MC: Out of respect, if two or more Patchholders are having a private conversation, don’t approach them within earshot, especially if they are talking with a Patchholder of another club. If you feel that you need to interrupt, put yourself in a place of visibility and wait to be acknowledged.
RC: It’s only common courtesy not to interrupt a conversation or evesdrop.

MC: NEVER use the term “Outlaw Club” when speaking to a member of another club.
RC: NEVER use the term “Outlaw Club” or any of the other names they are known by when speaking to strangers (you never know when one of them might be a member of an MC, be a support member or know members of an MC).

MC: Never lie to a member of another club. If you are in a situation where you are asked about the club or its membership, it is acceptable to say “That seems like club business and I really can’t talk about it”. If this doesn’t put the subject to rest, offer to put them in touch with a Patchholder for them to speak with.
RC: Never lie to anyone. Either answer the question or refer the questioner to someone who can.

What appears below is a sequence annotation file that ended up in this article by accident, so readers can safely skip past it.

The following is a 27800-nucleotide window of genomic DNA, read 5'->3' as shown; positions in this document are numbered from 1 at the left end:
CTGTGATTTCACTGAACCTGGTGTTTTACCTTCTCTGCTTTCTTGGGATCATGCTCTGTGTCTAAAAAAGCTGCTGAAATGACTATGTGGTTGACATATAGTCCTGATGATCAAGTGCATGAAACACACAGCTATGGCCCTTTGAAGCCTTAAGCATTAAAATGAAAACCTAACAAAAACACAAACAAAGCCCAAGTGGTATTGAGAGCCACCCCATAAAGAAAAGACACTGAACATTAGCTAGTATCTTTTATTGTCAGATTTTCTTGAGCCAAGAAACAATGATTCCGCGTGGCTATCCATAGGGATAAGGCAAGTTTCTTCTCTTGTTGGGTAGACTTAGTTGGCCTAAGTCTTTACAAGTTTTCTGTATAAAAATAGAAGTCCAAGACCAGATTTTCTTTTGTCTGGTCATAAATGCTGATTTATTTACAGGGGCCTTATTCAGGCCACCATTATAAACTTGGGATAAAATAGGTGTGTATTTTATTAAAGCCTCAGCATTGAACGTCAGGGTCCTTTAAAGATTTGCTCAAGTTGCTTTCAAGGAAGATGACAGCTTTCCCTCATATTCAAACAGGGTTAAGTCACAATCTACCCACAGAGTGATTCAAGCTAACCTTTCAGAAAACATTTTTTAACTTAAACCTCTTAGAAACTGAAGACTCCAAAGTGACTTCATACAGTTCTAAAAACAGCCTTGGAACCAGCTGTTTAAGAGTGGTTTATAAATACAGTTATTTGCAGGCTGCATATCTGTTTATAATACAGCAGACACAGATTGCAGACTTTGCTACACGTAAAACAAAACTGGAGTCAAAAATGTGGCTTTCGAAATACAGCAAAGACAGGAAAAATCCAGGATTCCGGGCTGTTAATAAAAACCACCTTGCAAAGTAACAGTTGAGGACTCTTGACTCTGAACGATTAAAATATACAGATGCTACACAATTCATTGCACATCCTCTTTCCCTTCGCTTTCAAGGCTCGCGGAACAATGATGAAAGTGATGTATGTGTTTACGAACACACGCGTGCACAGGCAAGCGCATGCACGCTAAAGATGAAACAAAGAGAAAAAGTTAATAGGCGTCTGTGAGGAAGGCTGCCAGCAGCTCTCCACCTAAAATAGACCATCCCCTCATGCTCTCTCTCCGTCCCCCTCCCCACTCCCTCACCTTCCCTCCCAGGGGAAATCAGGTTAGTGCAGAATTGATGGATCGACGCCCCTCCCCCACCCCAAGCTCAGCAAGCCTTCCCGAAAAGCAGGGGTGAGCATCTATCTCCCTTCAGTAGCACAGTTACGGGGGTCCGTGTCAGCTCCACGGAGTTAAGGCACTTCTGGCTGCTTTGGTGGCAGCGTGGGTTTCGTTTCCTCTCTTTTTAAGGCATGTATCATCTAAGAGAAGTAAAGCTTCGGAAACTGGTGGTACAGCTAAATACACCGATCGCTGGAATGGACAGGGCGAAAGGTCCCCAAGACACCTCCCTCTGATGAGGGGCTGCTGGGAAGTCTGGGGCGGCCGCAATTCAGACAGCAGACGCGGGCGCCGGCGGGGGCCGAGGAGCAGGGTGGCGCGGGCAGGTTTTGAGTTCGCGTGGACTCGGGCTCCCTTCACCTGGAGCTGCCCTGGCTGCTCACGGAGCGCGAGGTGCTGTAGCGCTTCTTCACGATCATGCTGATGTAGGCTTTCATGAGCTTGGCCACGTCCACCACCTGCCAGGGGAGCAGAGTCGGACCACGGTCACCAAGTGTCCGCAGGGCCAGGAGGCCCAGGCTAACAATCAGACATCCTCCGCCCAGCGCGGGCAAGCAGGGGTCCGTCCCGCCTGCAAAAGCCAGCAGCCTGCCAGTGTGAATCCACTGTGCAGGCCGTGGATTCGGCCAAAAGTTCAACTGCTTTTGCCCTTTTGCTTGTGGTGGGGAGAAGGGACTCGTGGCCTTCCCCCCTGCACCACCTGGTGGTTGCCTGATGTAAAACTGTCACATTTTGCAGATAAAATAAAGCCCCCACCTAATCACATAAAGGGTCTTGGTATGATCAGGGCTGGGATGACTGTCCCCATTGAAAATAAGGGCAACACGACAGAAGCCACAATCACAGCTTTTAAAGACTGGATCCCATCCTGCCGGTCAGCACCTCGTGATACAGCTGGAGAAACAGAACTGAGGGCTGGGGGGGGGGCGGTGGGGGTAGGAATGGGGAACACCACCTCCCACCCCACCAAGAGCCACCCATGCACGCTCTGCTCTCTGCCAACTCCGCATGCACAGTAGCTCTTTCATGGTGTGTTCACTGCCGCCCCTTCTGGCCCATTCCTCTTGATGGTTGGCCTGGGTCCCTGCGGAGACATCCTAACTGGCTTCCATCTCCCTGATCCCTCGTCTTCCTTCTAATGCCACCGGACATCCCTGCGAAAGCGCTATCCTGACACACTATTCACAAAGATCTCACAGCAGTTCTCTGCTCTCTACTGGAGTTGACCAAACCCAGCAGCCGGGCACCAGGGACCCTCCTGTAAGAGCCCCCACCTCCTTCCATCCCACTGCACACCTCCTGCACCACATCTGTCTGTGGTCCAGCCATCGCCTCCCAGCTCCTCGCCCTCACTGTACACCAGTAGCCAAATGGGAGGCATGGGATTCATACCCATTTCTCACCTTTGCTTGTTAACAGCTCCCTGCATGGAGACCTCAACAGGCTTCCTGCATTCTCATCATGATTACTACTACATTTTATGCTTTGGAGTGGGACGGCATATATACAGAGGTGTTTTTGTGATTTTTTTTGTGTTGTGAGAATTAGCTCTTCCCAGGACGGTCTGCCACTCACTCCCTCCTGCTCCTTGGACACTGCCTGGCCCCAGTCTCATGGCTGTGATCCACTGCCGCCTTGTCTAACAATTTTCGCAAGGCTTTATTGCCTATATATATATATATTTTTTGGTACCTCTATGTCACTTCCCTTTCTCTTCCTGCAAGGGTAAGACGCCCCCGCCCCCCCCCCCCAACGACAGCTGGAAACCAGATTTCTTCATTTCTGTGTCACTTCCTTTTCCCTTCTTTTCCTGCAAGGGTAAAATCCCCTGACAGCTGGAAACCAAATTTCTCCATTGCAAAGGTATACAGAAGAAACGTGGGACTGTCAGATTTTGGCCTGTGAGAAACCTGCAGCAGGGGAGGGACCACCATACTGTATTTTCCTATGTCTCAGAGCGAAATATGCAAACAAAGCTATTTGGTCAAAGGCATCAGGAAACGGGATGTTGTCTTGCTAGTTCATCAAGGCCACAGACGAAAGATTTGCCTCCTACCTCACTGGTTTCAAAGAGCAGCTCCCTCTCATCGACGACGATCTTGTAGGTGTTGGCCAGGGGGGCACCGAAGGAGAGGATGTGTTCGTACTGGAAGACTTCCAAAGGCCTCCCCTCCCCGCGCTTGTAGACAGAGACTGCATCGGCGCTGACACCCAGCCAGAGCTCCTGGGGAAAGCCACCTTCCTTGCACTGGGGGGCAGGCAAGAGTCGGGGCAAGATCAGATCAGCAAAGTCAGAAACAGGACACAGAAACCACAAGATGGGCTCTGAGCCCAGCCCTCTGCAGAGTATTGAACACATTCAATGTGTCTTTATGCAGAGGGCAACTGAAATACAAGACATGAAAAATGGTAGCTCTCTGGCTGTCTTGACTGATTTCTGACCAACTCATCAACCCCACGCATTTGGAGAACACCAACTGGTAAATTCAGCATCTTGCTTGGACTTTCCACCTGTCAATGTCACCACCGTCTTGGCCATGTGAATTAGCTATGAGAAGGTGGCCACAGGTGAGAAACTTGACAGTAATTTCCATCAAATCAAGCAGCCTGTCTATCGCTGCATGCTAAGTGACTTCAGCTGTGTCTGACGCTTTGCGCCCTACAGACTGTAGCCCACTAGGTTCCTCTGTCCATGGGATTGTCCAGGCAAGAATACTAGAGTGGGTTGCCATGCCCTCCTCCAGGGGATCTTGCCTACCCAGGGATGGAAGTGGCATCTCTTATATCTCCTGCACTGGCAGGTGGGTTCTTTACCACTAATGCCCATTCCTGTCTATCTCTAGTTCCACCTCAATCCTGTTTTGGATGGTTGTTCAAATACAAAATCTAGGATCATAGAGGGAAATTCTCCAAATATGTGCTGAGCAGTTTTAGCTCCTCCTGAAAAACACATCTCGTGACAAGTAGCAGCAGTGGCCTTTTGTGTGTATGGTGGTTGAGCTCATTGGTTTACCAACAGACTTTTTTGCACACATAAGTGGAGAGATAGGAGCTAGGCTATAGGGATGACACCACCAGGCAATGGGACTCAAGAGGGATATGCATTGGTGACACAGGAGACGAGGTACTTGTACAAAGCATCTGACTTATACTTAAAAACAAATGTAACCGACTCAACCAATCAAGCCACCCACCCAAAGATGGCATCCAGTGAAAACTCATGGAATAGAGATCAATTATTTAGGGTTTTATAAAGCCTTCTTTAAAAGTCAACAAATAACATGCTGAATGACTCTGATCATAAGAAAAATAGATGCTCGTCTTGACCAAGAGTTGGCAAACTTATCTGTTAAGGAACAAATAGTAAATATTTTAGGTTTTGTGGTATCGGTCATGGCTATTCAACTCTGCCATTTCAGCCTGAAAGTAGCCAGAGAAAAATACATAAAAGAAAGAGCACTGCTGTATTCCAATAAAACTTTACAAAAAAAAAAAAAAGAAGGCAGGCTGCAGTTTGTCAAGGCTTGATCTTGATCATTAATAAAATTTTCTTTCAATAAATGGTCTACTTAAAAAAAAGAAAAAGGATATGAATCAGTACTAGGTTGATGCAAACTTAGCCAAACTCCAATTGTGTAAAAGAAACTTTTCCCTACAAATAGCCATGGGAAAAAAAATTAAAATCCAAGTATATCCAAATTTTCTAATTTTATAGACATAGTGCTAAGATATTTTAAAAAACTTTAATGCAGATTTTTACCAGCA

MC: Always show respect to a Patchholder of another club. Even though they are with another club, they earned their patch.
RC: Show respect for other people, club or not. It’s the polite thing to do.

MC: Never call a Patchholder of another club “brother”. He’s not your brother.
RC: Never call a member of another club “brother”. If he is a friend and you two consider each other brothers, wait for him to address you as such in public.

MC: Remember, your patch is earned, it is not given to you.
RC: RCS don’t earn their patches. The patch has no meaning except that it indicates you belong to a club that you signed up for and associate with.